Like in a kaleidoscope, in short scenes, without pathos and with a minimalistic use of means the piece also shows how an unexpected inheritance from Canada is donated for the care of the orphans and how difficult it is for a woman suffering from cancer to look after children. The figure of Henryka K. is performed by three actresses. Asked about his intentions the young director talks about his longing for common solidarity, which Henryka’s life brimmed with, and how jealous he is not to have the possibility to live in times that required such sacrifices.
Danuta Wałęsa celebrates her housewife status
Not every production with strong female characters has to immediately leave scratches on the myth of Solidarity – this is clearly proven by the monodrama Danuta W., created in a cooperation between theaters from Warsaw and Gdańsk. The play shows the events that took place thirty years ago based on the autobiography Dreams and Secrets [Marzenia i tajemnice] by Danuta Wałęsa, the wife of Solidarity leader Lech Wałęsa who was later to become President of Poland. Again, this is a point of view of a woman who lived through the times of transition as a housewife and had to look after her nine member family, while her husband was a “fighter for the cause.”
With Krystyna Janda in the leading role – an actress who starred in numerous movies by Andrzej Wajda – the play was a major media event long before its premiere. It was surely a delight for those who longed to be reassured that at that time women were mainly supporting their men while remaining in the shadow of the historical warriors’ glory. However, the younger generations criticized the production as a tool in the recent process of narrowing the historical perspective. Many critics had already rejected the bestselling book by Mrs Wałęsa as kitchen philosophy chatter.
Julia Holewińska criticizes the generation of the transition
A truly fresh perspective on the world of her parents is presented by Julia Holewińska in her Balloon Revolution [Balonowa rewolucja] which premiered in Warsaw. The author does not focus on the leading figures of the movement, but on the wave of passive participants in the Solidarity movement, who were to fall into the traps of commercialism very soon after the political transformation. “Was it all just to have better televisions and cars, not for freedom?”- ask the children and their parents must endure a heavy reckoning. Today, just as in the past, they leave living the life of democracy to others.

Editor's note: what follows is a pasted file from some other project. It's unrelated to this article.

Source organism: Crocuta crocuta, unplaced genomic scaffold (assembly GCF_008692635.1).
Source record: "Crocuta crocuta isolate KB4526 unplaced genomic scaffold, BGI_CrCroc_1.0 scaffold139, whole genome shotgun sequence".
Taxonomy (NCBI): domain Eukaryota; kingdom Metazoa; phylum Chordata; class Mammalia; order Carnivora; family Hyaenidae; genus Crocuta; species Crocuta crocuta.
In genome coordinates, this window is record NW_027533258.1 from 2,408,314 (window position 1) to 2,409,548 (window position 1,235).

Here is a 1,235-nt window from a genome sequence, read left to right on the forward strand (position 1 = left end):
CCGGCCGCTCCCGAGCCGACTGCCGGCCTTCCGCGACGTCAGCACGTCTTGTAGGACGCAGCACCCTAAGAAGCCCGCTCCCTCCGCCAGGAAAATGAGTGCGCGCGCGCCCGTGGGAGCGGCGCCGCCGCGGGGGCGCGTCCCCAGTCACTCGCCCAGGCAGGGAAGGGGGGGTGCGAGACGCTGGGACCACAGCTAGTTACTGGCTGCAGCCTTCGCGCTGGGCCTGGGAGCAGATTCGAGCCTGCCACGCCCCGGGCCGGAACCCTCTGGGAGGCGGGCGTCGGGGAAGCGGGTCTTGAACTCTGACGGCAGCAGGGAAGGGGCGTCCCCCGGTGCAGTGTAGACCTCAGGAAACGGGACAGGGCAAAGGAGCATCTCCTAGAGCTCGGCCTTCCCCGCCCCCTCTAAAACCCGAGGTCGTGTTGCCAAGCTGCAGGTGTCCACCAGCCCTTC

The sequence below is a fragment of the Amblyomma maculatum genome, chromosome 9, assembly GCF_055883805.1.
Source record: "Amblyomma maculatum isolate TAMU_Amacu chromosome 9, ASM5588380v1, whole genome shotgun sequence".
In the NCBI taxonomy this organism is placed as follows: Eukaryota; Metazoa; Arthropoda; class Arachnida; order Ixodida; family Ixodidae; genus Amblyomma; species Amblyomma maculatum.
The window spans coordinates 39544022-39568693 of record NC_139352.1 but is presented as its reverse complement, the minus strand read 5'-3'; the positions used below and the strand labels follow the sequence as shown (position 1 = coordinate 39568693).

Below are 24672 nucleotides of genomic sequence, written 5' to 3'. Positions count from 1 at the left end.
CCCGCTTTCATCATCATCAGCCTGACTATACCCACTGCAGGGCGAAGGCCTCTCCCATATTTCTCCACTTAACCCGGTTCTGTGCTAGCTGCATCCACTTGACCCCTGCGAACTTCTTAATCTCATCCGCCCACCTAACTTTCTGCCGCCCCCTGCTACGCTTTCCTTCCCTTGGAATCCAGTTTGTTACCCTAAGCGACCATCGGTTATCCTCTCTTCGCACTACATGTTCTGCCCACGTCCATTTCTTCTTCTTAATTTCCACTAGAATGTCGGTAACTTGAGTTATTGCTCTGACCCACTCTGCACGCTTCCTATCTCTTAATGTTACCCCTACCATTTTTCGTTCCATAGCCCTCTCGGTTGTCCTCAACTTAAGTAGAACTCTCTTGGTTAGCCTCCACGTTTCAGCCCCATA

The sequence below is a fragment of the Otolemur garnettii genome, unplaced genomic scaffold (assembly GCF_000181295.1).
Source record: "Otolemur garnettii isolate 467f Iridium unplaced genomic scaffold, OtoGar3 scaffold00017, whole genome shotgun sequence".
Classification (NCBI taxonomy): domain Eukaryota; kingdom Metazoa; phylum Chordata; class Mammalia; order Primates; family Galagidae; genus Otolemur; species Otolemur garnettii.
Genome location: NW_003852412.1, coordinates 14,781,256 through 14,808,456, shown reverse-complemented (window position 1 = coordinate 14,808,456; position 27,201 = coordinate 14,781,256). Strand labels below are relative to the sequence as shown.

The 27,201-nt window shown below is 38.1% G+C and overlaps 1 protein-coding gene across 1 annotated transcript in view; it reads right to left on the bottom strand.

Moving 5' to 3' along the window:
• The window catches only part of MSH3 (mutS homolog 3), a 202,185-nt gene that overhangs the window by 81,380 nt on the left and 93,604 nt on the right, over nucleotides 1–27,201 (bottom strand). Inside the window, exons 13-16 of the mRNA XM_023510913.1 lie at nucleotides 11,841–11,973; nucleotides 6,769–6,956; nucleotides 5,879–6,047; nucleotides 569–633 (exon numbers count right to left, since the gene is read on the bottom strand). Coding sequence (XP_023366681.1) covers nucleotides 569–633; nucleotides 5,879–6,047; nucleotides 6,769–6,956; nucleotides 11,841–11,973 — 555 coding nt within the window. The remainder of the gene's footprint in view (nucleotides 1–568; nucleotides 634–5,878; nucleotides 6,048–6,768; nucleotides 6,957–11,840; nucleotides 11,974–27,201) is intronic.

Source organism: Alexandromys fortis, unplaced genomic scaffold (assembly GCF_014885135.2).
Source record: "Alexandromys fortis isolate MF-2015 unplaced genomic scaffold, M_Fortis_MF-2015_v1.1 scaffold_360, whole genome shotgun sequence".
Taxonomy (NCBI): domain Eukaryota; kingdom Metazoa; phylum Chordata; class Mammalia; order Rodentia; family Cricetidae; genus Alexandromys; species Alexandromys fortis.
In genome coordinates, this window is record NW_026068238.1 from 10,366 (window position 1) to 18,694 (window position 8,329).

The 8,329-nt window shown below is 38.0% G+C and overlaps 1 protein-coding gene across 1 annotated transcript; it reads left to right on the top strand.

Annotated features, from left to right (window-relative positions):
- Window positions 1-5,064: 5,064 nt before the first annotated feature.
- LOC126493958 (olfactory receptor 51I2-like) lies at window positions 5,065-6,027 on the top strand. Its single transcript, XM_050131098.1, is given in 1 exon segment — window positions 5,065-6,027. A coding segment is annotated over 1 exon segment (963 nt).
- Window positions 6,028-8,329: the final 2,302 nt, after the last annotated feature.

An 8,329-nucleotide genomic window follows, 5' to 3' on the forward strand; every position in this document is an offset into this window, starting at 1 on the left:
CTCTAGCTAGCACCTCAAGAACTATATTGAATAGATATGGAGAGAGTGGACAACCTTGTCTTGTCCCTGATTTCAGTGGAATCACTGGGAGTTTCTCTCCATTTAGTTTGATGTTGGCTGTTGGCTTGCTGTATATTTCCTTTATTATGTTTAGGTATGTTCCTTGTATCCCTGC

In the text Foreign Bodies, [Ciała obce] which was presented at the Berlin festival Theatertreffen Stückemarkt 2012, a year before it won an important Gdynia Dramatic Award, Holewińska attacks the intolerance prevailing among the Solidarity generation. The preview performance directed in Gdańsk by Kuba Kowalski, is based on the story of an extraordinary individual.
The main character is one of the activists in the Warsaw Solidarity unit. After the change of the system he undergoes a sex-change operation. In the now politically free country he strives for achieving personal freedom. However, his companions leave him and even his closest friends from the former underground movement erase his opus magna from their minds.
On a stage dominated by a double helix of DNA in the colours of the Polish national flag we see alternately appearing scenes from the past and the present. Marek Tynda, starring interchangeably as Adam and as Eve persuasively shows that his character remains a foreign body – both in the Poland of the old, where everything was based on religion and fighting for freedom, as well as in today’s reality, which is marked by grotesque features. The show is a strong statement against exclusion based on gender or liberal approach to life.
The inner incoherencies
Therefore, the new productions are not only about widening the horizons of the history of Solidarity, but also about pinpointing the tensions and contradictions within it. The resistance movement’s own internal issues are also discussed, presented by Krzysztof Konopka’s Orchestra in Legnica directed by Jacek Głomb. It’s a great portrait of the opposition movement outside of the main cities.